http://www.youtube.com/watch?feature=player_embedded&v=EGDMXvdwN5c

In the “Patches” video, women are portrayed as going from seeing no difference to feeling more confident about their looks, then laughing or crying as they discover the patch had no real ingredients. None are shown getting angry. “All the women who participated in the social experiment feel that it was an extremely positive experience that has empowered them to be far more confident about their beauty, inside and out,” said Steve Miles, Unilever’s senior VP-Dove, in a statement.

He said Dove created the “Patches” video “to intentionally provoke a debate about women’s relationship with beauty” given that 80% of women feel anxious about how they look and only 4% consider themselves beautiful

Why it’s hot:

Is this thinly-veiled capitalism from Dove or more evidence that women are easily tricked especially in the subject of beauty without consequences?  Or is this a lesson of true beauty from within and that inner confidence radiates outward?  No matter which side you’re on, this heated debate continues today (even after 10 years).

Dove Launches Fake ‘Beauty Patch’ in Latest Play for Viral Glory

Dove

Unilever’s Dove introduced a 4-minute video following women who are given fake pharmaceutical “beauty patches” to test. They invited women to participate in a research project testing a revolutionary product called RB-X, a beauty patch developed to enhance the way women perceive beauty. Over the course of the two-week study, the women begin to notice themselves looking better, accepting compliments from others, and all attribute it to the effects of the patch.

Why It’s Hot

This video was launched in 65 countries and to think that so many women globally share the same feelings of insecurity when it comes to their looks. The women who participated in the mock study actually felt better about themselves, felt more comfortable in their skin, more social, and smiled more over the course of the two weeks, attributing those feelings to the patch. The women were shocked to learn that the secret patch had no active ingredient, other than their own increased confidence. As the Dove campaign reveals, “They discovered how the right state of mind can unlock a powerful feeling of beauty that lives inside all women. Become part of the journey that will empower women around the world with the message that beauty is a state of mind.”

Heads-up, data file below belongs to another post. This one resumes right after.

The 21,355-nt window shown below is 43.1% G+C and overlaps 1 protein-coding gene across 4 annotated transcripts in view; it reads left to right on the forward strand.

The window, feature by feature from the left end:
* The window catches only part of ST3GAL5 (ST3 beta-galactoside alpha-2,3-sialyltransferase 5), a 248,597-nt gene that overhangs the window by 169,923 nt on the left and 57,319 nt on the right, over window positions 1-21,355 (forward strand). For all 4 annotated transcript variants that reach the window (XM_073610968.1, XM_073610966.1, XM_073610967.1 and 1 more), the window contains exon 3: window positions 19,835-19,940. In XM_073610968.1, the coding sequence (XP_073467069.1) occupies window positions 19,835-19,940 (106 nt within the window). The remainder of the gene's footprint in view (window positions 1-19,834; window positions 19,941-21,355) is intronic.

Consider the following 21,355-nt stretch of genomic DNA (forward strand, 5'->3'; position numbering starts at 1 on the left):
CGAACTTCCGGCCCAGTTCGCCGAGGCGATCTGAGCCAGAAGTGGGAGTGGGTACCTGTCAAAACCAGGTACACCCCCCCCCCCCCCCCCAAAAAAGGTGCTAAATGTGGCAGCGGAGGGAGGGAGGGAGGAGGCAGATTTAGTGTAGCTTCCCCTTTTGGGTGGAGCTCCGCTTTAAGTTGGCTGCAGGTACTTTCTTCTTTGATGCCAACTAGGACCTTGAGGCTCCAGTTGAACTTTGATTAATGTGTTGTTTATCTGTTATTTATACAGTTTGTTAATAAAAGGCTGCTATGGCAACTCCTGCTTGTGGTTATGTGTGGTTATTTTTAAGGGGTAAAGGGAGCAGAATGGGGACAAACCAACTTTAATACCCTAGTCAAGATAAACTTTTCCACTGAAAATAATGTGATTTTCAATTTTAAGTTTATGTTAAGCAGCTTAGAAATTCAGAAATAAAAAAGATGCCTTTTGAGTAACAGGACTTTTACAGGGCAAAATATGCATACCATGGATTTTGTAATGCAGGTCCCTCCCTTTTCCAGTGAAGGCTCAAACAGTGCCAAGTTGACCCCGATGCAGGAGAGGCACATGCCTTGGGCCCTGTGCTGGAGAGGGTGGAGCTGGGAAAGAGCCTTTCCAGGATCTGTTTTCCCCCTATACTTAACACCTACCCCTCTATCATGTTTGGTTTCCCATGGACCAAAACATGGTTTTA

Essie Creates First Virtual Nailpolish Wall

Super popular nailpolish brand, Essie, has the first ever virtual nailpolish wall on their website. The wall replicates the nailpolish wall at salons, recreating the fun process of comparing and choosing a color for their web experience. Each bottle on the “wall” links to a product detail page [layered over the wall] that includes links to purchase, other compatible colors, and links to share on several social networks.

EssieNailWall

Why It’s Hot 

Essie not only recreated for the web the fun of taking a trip to the salon; they have taken nailpolish beyond an in-person experience. Now it is easy for consumers to share favorite colors and looks online, making Essie one of the highest shared beauty products across social networks (such as tumblr and Pinterest), and ultimately one of the most popular nailpolish brands across the market.

Other brands like CoverGirl and OPI are following in Essie’s footsteps making their products socially shareable in hopes of broadening their reach, but Essie is clearly ahead of the game in using creative ways to enhance and broaden customer experience, create loyalty, and drive customer engagement.